Christmas is but two days away. My sister and her fiancé will start their drive in from Las Vegas this evening and my husband and I will be celebrating with my side of the family tomorrow night. This time of year always beings so many great memories bubbling to the surface – holidays past, time spent with family, childhood fun. Between starting this blog, enjoying all of your blogs and pumping or shaking my fist over the various offseason rumors, baseball is very much on my brain right now and playing an even larger role in those memories than usual. And for me childhood baseball memories mean memories of the Dodgers…
In 1988 my sister got to be the Dodger’s honorary bat girl for a day. To be honest, I actually liked this a lot better than if I was the bat girl myself – I got to tag along and meet everyone with her, but I didn’t have to stand near the plate on the field in front of everyone and have my face on the Jumbotron. I would be okay with it now, but at that age I was painfully shy. This was a very special day and the Dodgers organization were wonderful hosts. In those days, they picked a bat boy and bat girl for every game but you wouldn’t have known it from the amount of individual attention they lavished on my sister, of course, but also on the whole family.
Our guide took us to meet then manager Tommy Lasorda who was warm and friendly and cracked jokes about the players. He asked if there was any player we would specifically like to meet and we both really wanted to meet Orel Hershiser. But that was not to be. Lasorda explained that Hershiser was pitching that game and he really didn’t like to be bothered with anything outside of the game once he got to the field. I remember we were disappointed but also understood. Who wants to bother their favorite pitcher if it might keep him from pitching at his best? Our second choice was Mike Scioscia, another family favorite. My sister and I both have a huge soft spot for catchers. She was a softball catcher. For me it’s more of an admiration for players who both play and manage on the field, combining athletic skills with the strategy side of baseball. Scioscia was an absolute sweetheart. He signed baseballs for both of us, chatted with everyone and even had my sister show him her eight year old’s catcher’s crouch when he found out what position she played. He was a really great guy and I remember thinking that he must have daughters because he knew just how to talk to us not down to us.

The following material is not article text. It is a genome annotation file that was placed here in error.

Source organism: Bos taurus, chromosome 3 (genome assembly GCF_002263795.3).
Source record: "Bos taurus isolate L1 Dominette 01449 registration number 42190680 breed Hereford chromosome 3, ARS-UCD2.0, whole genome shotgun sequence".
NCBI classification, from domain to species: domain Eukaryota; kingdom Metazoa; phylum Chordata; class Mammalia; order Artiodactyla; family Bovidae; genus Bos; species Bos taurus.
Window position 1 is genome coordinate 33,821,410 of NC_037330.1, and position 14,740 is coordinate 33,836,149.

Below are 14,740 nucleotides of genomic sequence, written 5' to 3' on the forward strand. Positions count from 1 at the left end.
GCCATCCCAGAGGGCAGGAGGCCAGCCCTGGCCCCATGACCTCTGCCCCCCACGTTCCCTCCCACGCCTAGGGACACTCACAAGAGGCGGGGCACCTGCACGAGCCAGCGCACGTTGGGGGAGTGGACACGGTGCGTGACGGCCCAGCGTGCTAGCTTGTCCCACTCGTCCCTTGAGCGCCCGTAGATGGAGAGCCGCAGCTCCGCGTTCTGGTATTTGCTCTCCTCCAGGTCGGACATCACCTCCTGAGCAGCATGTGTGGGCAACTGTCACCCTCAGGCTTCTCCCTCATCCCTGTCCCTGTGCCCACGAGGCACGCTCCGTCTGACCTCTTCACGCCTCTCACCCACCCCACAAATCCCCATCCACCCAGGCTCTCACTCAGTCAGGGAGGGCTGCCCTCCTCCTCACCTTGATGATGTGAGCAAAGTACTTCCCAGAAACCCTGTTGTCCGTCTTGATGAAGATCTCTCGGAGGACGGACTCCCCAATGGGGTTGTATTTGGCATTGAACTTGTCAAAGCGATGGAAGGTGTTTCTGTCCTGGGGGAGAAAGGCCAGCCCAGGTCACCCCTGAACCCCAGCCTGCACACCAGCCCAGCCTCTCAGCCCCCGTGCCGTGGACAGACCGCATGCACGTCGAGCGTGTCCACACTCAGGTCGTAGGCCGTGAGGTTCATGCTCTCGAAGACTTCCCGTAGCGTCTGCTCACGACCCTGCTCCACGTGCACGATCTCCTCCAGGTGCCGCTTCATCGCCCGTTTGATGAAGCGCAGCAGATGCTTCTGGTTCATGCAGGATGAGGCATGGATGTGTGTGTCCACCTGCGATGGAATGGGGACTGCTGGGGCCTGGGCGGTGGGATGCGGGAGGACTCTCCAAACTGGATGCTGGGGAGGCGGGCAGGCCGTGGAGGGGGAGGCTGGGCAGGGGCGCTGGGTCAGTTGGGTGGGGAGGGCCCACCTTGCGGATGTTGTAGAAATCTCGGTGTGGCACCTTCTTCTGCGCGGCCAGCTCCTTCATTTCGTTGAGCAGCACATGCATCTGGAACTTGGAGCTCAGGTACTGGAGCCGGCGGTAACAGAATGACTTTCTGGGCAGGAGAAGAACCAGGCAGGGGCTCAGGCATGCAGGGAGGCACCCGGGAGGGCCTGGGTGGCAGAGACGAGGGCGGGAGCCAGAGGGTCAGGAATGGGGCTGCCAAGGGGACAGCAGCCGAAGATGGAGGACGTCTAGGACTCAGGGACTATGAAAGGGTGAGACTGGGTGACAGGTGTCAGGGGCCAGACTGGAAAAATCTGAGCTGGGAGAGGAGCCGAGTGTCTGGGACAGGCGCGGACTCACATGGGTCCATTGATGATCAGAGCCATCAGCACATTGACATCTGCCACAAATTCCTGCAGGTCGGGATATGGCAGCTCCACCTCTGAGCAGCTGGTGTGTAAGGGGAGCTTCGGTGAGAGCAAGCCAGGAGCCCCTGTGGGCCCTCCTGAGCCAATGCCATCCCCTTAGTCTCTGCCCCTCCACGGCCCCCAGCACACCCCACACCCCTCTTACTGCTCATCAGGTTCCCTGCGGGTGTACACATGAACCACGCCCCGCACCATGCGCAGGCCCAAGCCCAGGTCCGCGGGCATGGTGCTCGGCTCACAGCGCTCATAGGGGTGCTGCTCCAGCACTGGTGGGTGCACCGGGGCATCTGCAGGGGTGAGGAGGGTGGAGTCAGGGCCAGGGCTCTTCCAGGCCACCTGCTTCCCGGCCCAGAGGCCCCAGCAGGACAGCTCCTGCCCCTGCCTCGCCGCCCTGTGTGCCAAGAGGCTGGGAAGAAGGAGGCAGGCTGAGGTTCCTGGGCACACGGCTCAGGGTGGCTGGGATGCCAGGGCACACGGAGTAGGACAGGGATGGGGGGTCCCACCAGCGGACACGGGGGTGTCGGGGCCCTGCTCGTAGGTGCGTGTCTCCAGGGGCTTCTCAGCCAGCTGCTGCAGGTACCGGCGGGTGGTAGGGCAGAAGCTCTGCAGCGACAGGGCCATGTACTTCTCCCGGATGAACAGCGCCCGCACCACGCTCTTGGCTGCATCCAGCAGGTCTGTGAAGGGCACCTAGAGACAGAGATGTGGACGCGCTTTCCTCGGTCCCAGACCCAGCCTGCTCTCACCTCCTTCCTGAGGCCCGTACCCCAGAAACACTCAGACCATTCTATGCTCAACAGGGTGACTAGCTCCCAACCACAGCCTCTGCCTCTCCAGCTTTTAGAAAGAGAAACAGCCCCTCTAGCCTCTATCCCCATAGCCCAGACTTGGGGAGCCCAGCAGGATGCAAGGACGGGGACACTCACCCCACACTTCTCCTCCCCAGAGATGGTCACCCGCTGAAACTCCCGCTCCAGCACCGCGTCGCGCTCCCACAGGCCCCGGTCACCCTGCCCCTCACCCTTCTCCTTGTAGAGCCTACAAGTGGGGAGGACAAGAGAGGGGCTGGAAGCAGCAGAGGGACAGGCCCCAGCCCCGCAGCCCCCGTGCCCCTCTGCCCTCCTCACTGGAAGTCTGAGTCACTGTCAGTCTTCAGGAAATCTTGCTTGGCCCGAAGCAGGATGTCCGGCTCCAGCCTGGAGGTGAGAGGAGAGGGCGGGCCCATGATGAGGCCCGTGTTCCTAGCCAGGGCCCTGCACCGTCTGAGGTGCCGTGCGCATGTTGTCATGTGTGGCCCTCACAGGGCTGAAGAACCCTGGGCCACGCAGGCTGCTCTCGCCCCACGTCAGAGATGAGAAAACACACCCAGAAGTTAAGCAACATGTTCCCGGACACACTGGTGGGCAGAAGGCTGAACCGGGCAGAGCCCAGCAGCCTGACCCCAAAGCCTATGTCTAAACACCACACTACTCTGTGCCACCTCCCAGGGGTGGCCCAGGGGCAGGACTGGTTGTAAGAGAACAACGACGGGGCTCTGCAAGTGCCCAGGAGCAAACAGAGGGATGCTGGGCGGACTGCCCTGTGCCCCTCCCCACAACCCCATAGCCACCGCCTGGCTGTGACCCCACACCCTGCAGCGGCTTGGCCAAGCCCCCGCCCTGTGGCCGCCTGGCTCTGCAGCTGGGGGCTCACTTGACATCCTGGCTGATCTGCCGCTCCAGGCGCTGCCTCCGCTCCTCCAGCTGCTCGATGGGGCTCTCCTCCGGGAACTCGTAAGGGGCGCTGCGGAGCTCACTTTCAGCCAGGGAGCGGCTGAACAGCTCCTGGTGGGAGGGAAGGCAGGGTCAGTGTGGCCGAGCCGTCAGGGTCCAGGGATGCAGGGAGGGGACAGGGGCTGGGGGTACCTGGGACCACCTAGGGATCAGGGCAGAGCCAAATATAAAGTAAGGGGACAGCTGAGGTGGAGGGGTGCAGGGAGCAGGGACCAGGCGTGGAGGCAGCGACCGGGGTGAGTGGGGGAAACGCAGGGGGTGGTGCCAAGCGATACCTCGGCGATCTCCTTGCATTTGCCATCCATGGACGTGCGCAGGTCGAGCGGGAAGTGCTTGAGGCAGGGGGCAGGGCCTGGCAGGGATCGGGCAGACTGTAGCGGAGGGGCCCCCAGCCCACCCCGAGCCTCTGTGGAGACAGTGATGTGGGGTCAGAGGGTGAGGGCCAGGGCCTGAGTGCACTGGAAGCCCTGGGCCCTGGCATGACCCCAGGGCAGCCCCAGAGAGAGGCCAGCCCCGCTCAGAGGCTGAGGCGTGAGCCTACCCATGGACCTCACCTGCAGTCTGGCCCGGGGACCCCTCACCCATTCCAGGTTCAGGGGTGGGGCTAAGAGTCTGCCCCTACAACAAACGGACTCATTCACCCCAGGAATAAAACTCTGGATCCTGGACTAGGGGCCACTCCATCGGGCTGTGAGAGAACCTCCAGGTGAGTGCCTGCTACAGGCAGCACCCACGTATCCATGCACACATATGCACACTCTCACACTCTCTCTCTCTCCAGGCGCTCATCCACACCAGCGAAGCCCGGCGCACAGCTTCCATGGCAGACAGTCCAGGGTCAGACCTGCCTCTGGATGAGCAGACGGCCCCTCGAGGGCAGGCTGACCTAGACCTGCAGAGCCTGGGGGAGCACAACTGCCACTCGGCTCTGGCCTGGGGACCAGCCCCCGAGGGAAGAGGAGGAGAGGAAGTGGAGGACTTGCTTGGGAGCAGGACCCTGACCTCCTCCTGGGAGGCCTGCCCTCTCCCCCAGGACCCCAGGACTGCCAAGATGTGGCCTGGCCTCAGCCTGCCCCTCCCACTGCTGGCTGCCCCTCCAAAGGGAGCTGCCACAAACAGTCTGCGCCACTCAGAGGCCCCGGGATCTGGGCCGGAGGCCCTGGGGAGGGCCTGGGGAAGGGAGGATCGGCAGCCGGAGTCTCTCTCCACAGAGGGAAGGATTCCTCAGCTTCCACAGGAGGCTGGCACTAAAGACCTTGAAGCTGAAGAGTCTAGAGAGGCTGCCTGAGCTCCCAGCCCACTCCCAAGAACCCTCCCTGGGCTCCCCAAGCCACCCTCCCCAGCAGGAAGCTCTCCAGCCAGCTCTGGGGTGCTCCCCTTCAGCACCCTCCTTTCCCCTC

After that a young assistant, who I think was a ball boy, who had been standing with Lasorda came back up to us and handed my sister a baseball obviously newly signed by Orel Hershiser. Wow! He had gone to the bullpen to get it for her. In my youth, I was appreciative but the enormity of this gesture didn’t occur to me – this kid, who probably wasn’t that much older than me, had to disturb the Bulldog before a game to get the autographed baseball. I truly appreciate it now. I wonder what he said to him? Did he just hand him the baseball and hope he would sign it? Did he make a joke about demanding fans? Or did he tell him there were two little girls who knew all the Dodgers by name, number and stats, who thought he was just fantastic (my sister even wore his number 55 in softball) and would treasure a signed ball? Whatever he said, it worked and meant a lot to us. Players who are inclined to do such things must do them all the time and probably don’t remember each individual good deed, but I will always remember that and think extra fondly of both Hershiser and the ball boy, wherever he is. This weekend I will have to ask my sister if she remembers this…and if she still has the ball.
Later we got to tour the press box. At the time my sister wanted to be a female Vin Scully when she grew up and I wanted to be a news reporter so it was neat to see all the audio equipment and watch some of the reporters prep for the game. Vin Scully himself was there, but he was well into his game prep and, understandably, could not be disturbed. Still he looked up from his work to smile and wave at us as we toured the booth which was awfully nice. Instead, we met another one of the Dodgers broadcasters. I looked up, and up, and up some more and there was Don Drysdale with a friendly smile, extending his huge hand to envelope first my sister’s and then mine in a welcoming handshake. He would have dwarfed me at my adult height, and I am a tall woman. As a little girl, he seemed like a friendly giant…well he was in his civilian attitude. I know from history that batters who faced him probably would not have described him as friendly on the mound. Don Drysdale would consider an intentional walk a waste of three pitches. If he wants to put you on base, he can hit you with one pitch. I adore this quote, usually attributed to Cardinals broadcaster Mike Shannon. It’s quintessential baseball in the great “bad” old days. Drysdale was also a lot better at answering a bunch of questions from excited little girls than his reputation might have led you to expect. I actually shed a few tears years later when he died, remembering how kind and hospitable he was.
We had excellent seats that night in the field boxes and I remember enjoying the game but cannot for the life of me recollect any additional details about it. Getting to go behind the scenes and meet some of our favorite players and the people who worked with them, however? Those details I will remember forever.